The community to be considered should not be defined by the existing patronage of the applicant’s venue nor the patronage the venue aspires to. The words of Section 3.3.7 (1)(c) require consideration only of “the community of the municipal district in which the premises are located”. That community is Jan Juc; not even Torquay.

Jan Juc is a suburban residential community devoid of commercial enterprise other than a caravan park on the edge of the community and the few shops and offices where the proposed pokies are to be located. It is a quiet family suburb near Australia’s best know surf beach. Other than car parking, there is no development at either Bells beach or Jan Juc beach. There are no franchised fast food or retail outlets.

Reflecting the quiet nature of the Jan Juc, most roads have speed bumps. There are parklands that run through the suburb with walking paths. There are few paved footpaths, and the proposed introuduction of footpaths has resulted in an overwhelming community response. This is another indication of the feelings of the Jan Juc community in relation to development.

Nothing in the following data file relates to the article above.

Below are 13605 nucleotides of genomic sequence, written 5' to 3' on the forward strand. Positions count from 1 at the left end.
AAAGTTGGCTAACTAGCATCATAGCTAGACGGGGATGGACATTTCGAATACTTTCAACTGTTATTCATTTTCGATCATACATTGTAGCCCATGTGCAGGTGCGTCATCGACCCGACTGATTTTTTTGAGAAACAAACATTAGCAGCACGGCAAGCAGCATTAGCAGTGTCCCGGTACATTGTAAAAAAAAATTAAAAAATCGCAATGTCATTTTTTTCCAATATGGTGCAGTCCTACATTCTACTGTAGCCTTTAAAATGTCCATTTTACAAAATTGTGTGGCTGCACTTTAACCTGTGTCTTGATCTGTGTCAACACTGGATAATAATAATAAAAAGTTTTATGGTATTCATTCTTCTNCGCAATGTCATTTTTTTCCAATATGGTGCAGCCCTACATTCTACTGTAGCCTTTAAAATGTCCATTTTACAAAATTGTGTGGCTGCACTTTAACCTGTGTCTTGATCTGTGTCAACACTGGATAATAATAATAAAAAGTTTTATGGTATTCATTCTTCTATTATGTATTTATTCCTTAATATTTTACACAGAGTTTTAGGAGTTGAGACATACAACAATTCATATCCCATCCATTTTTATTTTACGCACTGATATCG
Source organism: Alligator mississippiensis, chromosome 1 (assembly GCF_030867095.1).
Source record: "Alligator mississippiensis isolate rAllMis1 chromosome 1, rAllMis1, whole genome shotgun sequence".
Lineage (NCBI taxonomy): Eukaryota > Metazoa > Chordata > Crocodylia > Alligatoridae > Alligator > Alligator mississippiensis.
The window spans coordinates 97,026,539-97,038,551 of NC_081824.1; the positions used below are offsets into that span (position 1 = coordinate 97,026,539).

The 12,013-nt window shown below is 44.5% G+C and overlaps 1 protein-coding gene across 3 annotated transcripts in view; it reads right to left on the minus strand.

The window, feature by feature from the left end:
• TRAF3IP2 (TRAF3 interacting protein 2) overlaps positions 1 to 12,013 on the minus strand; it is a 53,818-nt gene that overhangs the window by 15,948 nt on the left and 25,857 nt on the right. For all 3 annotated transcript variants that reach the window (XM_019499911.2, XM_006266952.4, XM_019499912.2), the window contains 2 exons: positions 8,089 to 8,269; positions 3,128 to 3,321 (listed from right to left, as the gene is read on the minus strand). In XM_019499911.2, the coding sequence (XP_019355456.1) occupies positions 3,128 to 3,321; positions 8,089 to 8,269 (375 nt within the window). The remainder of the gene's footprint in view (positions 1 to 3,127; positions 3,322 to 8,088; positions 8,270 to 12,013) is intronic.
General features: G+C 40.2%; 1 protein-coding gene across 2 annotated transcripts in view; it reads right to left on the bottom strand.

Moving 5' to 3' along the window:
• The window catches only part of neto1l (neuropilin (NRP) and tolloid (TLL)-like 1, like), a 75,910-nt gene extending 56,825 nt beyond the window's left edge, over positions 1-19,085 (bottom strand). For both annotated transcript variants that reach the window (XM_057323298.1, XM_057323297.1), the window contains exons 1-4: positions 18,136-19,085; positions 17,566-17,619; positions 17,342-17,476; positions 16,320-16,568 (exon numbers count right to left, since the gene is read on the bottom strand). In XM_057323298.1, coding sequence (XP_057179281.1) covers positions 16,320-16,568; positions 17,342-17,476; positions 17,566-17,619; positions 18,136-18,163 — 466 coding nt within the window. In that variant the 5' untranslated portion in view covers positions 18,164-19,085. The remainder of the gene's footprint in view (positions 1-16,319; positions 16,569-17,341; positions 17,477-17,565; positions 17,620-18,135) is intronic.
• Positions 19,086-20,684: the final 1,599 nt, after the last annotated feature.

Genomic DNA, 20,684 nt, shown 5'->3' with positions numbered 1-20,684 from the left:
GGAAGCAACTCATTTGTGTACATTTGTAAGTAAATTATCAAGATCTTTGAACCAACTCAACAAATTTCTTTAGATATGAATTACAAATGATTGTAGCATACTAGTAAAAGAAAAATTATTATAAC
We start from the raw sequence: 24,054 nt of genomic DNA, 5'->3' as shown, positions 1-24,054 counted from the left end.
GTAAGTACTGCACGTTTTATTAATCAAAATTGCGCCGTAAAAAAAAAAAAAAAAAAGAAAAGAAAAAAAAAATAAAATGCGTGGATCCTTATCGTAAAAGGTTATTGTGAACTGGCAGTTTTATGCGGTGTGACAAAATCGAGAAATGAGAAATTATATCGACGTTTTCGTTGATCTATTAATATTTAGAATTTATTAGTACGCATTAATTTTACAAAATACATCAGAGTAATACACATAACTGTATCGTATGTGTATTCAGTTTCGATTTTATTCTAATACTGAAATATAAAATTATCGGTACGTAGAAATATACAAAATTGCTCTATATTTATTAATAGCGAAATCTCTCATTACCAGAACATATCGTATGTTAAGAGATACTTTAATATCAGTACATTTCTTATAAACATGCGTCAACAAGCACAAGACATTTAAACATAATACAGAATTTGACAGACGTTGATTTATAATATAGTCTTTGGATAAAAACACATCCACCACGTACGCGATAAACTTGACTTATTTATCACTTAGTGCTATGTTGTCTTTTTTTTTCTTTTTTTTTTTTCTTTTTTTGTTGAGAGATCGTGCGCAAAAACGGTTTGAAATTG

Based upon the 2006 census, 3,158 people lived in Jan Juc. 53.3% were couples with children. 32.6% were couple without children. 43% of the population were aged less than 30.

The perceived advantages of introducing pokie gambling into Jan Juc are:

  1. Provision of an adult form of entertainment
  2. Increased employment
  3. Enlargement of the eating areas, bar and the addition of two function rooms.
  4. Addition of 8 motel units.
  5. Donations to local causes


Unlike the Romsey matter, there is already a functioning restaurant at the Beach Hotel. The enlargement of this facility will not involve significant additional employment. Unemployment in Surf Coast Shire is presently well below state averages.

The conclusions of the 2008 study undertaken for the Tasmanian Treasury Department provide helpful guidance. It referred to a prior finding that venues with gambling facilities employed an average of 3.2 persons per $1 million in gambling income. The number may be lower at The Beach depending upon operating hours and dual use of existing bar staff.